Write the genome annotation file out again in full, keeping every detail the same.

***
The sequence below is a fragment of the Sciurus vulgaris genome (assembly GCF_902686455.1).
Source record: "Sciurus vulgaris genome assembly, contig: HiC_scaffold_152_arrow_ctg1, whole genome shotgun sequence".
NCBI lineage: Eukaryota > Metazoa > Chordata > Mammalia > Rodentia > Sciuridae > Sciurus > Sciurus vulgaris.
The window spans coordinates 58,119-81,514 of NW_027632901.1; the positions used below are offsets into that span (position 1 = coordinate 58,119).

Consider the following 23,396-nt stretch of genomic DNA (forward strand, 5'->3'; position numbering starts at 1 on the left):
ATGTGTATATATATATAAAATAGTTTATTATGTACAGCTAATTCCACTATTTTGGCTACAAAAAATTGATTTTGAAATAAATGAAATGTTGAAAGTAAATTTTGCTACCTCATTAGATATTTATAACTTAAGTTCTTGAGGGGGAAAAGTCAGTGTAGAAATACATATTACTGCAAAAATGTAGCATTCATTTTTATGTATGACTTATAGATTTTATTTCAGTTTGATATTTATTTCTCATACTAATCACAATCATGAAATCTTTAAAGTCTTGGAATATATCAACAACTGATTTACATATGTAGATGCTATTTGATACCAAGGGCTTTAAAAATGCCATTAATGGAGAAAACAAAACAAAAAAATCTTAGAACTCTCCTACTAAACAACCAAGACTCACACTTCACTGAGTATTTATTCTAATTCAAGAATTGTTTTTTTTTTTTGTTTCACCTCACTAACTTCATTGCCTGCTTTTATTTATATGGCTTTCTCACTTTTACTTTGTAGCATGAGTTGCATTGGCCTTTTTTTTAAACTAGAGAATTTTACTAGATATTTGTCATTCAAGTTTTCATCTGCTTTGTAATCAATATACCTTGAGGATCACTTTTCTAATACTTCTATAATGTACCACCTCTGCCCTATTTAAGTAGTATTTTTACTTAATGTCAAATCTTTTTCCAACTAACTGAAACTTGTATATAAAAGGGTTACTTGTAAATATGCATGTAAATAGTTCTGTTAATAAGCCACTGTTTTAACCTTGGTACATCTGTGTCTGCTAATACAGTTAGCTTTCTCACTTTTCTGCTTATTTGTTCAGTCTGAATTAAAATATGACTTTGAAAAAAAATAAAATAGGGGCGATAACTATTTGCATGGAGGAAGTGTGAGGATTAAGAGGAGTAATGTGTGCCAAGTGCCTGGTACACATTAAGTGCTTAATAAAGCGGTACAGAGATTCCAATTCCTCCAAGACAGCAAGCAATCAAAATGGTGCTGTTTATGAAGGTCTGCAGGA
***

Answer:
The sequence below is a fragment of the Sciurus vulgaris genome (assembly GCF_902686455.1).
Source record: "Sciurus vulgaris genome assembly, contig: HiC_scaffold_152_arrow_ctg1, whole genome shotgun sequence".
NCBI lineage: Eukaryota > Metazoa > Chordata > Mammalia > Rodentia > Sciuridae > Sciurus > Sciurus vulgaris.
The window spans coordinates 58,119-81,514 of NW_027632901.1; the positions used below are offsets into that span (position 1 = coordinate 58,119).

Consider the following 23,396-nt stretch of genomic DNA (forward strand, 5'->3'; position numbering starts at 1 on the left):
ATGTGTATATATATATAAAATAGTTTATTATGTACAGCTAATTCCACTATTTTGGCTACAAAAAATTGATTTTGAAATAAATGAAATGTTGAAAGTAAATTTTGCTACCTCATTAGATATTTATAACTTAAGTTCTTGAGGGGGAAAAGTCAGTGTAGAAATACATATTACTGCAAAAATGTAGCATTCATTTTTATGTATGACTTATAGATTTTATTTCAGTTTGATATTTATTTCTCATACTAATCACAATCATGAAATCTTTAAAGTCTTGGAATATATCAACAACTGATTTACATATGTAGATGCTATTTGATACCAAGGGCTTTAAAAATGCCATTAATGGAGAAAACAAAACAAAAAAATCTTAGAACTCTCCTACTAAACAACCAAGACTCACACTTCACTGAGTATTTATTCTAATTCAAGAATTGTTTTTTTTTTTTGTTTCACCTCACTAACTTCATTGCCTGCTTTTATTTATATGGCTTTCTCACTTTTACTTTGTAGCATGAGTTGCATTGGCCTTTTTTTTAAACTAGAGAATTTTACTAGATATTTGTCATTCAAGTTTTCATCTGCTTTGTAATCAATATACCTTGAGGATCACTTTTCTAATACTTCTATAATGTACCACCTCTGCCCTATTTAAGTAGTATTTTTACTTAATGTCAAATCTTTTTCCAACTAACTGAAACTTGTATATAAAAGGGTTACTTGTAAATATGCATGTAAATAGTTCTGTTAATAAGCCACTGTTTTAACCTTGGTACATCTGTGTCTGCTAATACAGTTAGCTTTCTCACTTTTCTGCTTATTTGTTCAGTCTGAATTAAAATATGACTTTGAAAAAAAATAAAATAGGGGCGATAACTATTTGCATGGAGGAAGTGTGAGGATTAAGAGGAGTAATGTGTGCCAAGTGCCTGGTACACATTAAGTGCTTAATAAAGCGGTACAGAGATTCCAATTCCTCCAAGACAGCAAGCAATCAAAATGGTGCTGTTTATGAAGGTCTGCAGGA